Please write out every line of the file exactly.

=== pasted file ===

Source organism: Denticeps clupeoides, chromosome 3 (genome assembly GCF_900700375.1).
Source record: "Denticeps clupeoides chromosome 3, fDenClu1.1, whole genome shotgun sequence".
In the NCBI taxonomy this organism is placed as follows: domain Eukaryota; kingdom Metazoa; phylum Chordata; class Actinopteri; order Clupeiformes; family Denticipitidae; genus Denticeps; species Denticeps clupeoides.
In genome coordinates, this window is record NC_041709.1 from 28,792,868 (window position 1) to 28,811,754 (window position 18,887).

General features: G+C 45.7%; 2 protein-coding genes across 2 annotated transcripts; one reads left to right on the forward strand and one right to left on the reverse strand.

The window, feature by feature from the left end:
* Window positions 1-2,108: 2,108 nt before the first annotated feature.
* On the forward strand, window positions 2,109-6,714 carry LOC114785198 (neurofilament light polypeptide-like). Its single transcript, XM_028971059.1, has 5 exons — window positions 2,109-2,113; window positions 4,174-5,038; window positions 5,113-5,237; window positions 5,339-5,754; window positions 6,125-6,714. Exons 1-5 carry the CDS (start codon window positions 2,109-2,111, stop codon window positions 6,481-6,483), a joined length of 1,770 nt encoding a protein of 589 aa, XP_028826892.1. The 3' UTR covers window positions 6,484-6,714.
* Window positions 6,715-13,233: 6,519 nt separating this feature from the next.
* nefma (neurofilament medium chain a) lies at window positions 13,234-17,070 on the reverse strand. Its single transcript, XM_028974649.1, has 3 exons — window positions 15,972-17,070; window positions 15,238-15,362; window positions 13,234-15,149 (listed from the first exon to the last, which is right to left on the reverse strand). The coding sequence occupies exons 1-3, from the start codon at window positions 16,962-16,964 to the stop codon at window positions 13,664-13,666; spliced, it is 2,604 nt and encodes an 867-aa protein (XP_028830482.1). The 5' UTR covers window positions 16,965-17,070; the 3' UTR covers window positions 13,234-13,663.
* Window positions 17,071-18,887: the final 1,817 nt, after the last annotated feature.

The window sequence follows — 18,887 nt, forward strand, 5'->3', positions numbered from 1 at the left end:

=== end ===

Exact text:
Source organism: Denticeps clupeoides, chromosome 3 (genome assembly GCF_900700375.1).
Source record: "Denticeps clupeoides chromosome 3, fDenClu1.1, whole genome shotgun sequence".
In the NCBI taxonomy this organism is placed as follows: domain Eukaryota; kingdom Metazoa; phylum Chordata; class Actinopteri; order Clupeiformes; family Denticipitidae; genus Denticeps; species Denticeps clupeoides.
In genome coordinates, this window is record NC_041709.1 from 28,792,868 (window position 1) to 28,811,754 (window position 18,887).

General features: G+C 45.7%; 2 protein-coding genes across 2 annotated transcripts; one reads left to right on the forward strand and one right to left on the reverse strand.

The window, feature by feature from the left end:
* Window positions 1-2,108: 2,108 nt before the first annotated feature.
* On the forward strand, window positions 2,109-6,714 carry LOC114785198 (neurofilament light polypeptide-like). Its single transcript, XM_028971059.1, has 5 exons — window positions 2,109-2,113; window positions 4,174-5,038; window positions 5,113-5,237; window positions 5,339-5,754; window positions 6,125-6,714. Exons 1-5 carry the CDS (start codon window positions 2,109-2,111, stop codon window positions 6,481-6,483), a joined length of 1,770 nt encoding a protein of 589 aa, XP_028826892.1. The 3' UTR covers window positions 6,484-6,714.
* Window positions 6,715-13,233: 6,519 nt separating this feature from the next.
* nefma (neurofilament medium chain a) lies at window positions 13,234-17,070 on the reverse strand. Its single transcript, XM_028974649.1, has 3 exons — window positions 15,972-17,070; window positions 15,238-15,362; window positions 13,234-15,149 (listed from the first exon to the last, which is right to left on the reverse strand). The coding sequence occupies exons 1-3, from the start codon at window positions 16,962-16,964 to the stop codon at window positions 13,664-13,666; spliced, it is 2,604 nt and encodes an 867-aa protein (XP_028830482.1). The 5' UTR covers window positions 16,965-17,070; the 3' UTR covers window positions 13,234-13,663.
* Window positions 17,071-18,887: the final 1,817 nt, after the last annotated feature.

The window sequence follows — 18,887 nt, forward strand, 5'->3', positions numbered from 1 at the left end: